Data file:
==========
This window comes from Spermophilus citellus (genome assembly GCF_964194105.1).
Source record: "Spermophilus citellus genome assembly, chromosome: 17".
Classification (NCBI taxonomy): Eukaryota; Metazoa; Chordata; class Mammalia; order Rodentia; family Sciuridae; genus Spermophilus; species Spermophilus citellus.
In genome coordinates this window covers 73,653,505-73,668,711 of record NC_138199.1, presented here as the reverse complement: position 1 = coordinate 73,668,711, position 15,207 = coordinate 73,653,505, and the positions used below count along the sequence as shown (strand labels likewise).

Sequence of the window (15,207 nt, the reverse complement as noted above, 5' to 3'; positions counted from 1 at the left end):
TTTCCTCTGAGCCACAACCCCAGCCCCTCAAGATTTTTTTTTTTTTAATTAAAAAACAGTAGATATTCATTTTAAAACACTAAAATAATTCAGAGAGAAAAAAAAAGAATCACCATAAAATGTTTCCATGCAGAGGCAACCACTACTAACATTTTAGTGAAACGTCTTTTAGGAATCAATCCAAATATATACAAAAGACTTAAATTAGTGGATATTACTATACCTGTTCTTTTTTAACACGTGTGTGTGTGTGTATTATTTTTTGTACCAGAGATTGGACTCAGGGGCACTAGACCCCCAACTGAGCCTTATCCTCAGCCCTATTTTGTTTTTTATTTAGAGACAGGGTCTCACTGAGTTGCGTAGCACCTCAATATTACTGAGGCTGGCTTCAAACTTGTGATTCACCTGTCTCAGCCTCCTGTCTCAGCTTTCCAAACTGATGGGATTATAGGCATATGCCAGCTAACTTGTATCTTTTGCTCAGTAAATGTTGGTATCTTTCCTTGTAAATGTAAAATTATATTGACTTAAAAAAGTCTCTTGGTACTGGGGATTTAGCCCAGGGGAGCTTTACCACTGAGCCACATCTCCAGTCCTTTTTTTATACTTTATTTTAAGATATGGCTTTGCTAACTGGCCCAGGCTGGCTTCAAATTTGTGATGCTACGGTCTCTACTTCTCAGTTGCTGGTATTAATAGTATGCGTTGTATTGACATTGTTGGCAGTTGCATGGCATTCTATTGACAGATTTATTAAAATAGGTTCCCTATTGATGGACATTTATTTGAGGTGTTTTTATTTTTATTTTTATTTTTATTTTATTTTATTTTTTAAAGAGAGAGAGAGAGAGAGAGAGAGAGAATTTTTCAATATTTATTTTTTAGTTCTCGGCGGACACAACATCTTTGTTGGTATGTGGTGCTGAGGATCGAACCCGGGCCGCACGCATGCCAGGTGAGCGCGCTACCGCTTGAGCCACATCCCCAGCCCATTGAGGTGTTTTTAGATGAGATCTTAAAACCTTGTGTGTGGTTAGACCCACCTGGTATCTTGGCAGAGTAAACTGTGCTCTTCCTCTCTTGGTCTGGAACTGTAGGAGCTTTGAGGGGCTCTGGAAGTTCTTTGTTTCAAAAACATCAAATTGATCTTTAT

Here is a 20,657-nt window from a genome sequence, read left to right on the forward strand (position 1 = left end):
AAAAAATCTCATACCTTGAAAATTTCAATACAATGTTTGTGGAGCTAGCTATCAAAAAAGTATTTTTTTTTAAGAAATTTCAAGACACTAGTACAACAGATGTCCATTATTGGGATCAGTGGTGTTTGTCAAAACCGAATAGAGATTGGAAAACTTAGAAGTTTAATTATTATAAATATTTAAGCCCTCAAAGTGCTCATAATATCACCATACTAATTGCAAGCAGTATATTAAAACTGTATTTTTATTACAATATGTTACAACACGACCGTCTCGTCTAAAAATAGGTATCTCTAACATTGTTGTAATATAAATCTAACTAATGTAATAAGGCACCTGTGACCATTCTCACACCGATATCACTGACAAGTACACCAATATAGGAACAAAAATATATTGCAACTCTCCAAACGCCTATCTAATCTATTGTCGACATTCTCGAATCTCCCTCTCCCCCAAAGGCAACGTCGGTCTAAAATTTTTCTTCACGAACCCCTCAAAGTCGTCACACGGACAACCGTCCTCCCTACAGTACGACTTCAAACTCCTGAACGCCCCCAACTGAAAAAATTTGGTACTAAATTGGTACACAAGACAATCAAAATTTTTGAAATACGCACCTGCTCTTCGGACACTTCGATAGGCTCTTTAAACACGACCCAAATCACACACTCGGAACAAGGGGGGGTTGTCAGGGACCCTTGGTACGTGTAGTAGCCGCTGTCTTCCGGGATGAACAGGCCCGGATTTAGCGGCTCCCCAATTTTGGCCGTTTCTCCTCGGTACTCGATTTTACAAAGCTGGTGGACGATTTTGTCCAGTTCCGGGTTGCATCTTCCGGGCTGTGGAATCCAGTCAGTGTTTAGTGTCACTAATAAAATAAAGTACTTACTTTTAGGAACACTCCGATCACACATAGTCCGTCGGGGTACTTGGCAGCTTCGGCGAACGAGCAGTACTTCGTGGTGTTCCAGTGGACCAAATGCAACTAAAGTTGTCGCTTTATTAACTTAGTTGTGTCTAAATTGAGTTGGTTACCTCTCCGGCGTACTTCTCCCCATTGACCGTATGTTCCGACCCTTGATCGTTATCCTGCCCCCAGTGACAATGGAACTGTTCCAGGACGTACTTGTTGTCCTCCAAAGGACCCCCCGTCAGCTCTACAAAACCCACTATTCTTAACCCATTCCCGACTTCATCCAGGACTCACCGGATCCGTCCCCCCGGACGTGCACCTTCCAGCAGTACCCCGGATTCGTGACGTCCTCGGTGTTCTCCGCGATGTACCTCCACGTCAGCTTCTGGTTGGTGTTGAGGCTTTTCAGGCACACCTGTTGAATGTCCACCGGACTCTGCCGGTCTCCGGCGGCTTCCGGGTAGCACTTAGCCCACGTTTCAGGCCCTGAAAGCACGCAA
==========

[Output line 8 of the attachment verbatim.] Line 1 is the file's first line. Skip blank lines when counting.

AAAAAATCTCATACCTTGAAAATTTCAATACAATGTTTGTGGAGCTAGCTATCAAAAAAGTATTTTTTTTTAAGAAATTTCAAGACACTAGTACAACAGATGTCCATTATTGGGATCAGTGGTGTTTGTCAAAACCGAATAGAGATTGGAAAACTTAGAAGTTTAATTATTATAAATATTTAAGCCCTCAAAGTGCTCATAATATCACCATACTAATTGCAAGCAGTATATTAAAACTGTATTTTTATTACAATATGTTACAACACGACCGTCTCGTCTAAAAATAGGTATCTCTAACATTGTTGTAATATAAATCTAACTAATGTAATAAGGCACCTGTGACCATTCTCACACCGATATCACTGACAAGTACACCAATATAGGAACAAAAATATATTGCAACTCTCCAAACGCCTATCTAATCTATTGTCGACATTCTCGAATCTCCCTCTCCCCCAAAGGCAACGTCGGTCTAAAATTTTTCTTCACGAACCCCTCAAAGTCGTCACACGGACAACCGTCCTCCCTACAGTACGACTTCAAACTCCTGAACGCCCCCAACTGAAAAAATTTGGTACTAAATTGGTACACAAGACAATCAAAATTTTTGAAATACGCACCTGCTCTTCGGACACTTCGATAGGCTCTTTAAACACGACCCAAATCACACACTCGGAACAAGGGGGGGTTGTCAGGGACCCTTGGTACGTGTAGTAGCCGCTGTCTTCCGGGATGAACAGGCCCGGATTTAGCGGCTCCCCAATTTTGGCCGTTTCTCCTCGGTACTCGATTTTACAAAGCTGGTGGACGATTTTGTCCAGTTCCGGGTTGCATCTTCCGGGCTGTGGAATCCAGTCAGTGTTTAGTGTCACTAATAAAATAAAGTACTTACTTTTAGGAACACTCCGATCACACATAGTCCGTCGGGGTACTTGGCAGCTTCGGCGAACGAGCAGTACTTCGTGGTGTTCCAGTGGACCAAATGCAACTAAAGTTGTCGCTTTATTAACTTAGTTGTGTCTAAATTGAGTTGGTTACCTCTCCGGCGTACTTCTCCCCATTGACCGTATGTTCCGACCCTTGATCGTTATCCTGCCCCCAGTGACAATGGAACTGTTCCAGGACGTACTTGTTGTCCTCCAAAGGACCCCCCGTCAGCTCTACAAAACCCACTATTCTTAACCCATTCCCGACTTCATCCAGGACTCACCGGATCCGTCCCCCCGGACGTGCACCTTCCAGCAGTACCCCGGATTCGTGACGTCCTCGGTGTTCTCCGCGATGTACCTCCACGTCAGCTTCTGGTTGGTGTTGAGGCTTTTCAGGCACACCTGTTGAATGTCCACCGGACTCTGCCGGTCTCCGGCGGCTTCCGGGTAGCACTTAGCCCACGTTTCAGGCCCTGAAAGCACGCAA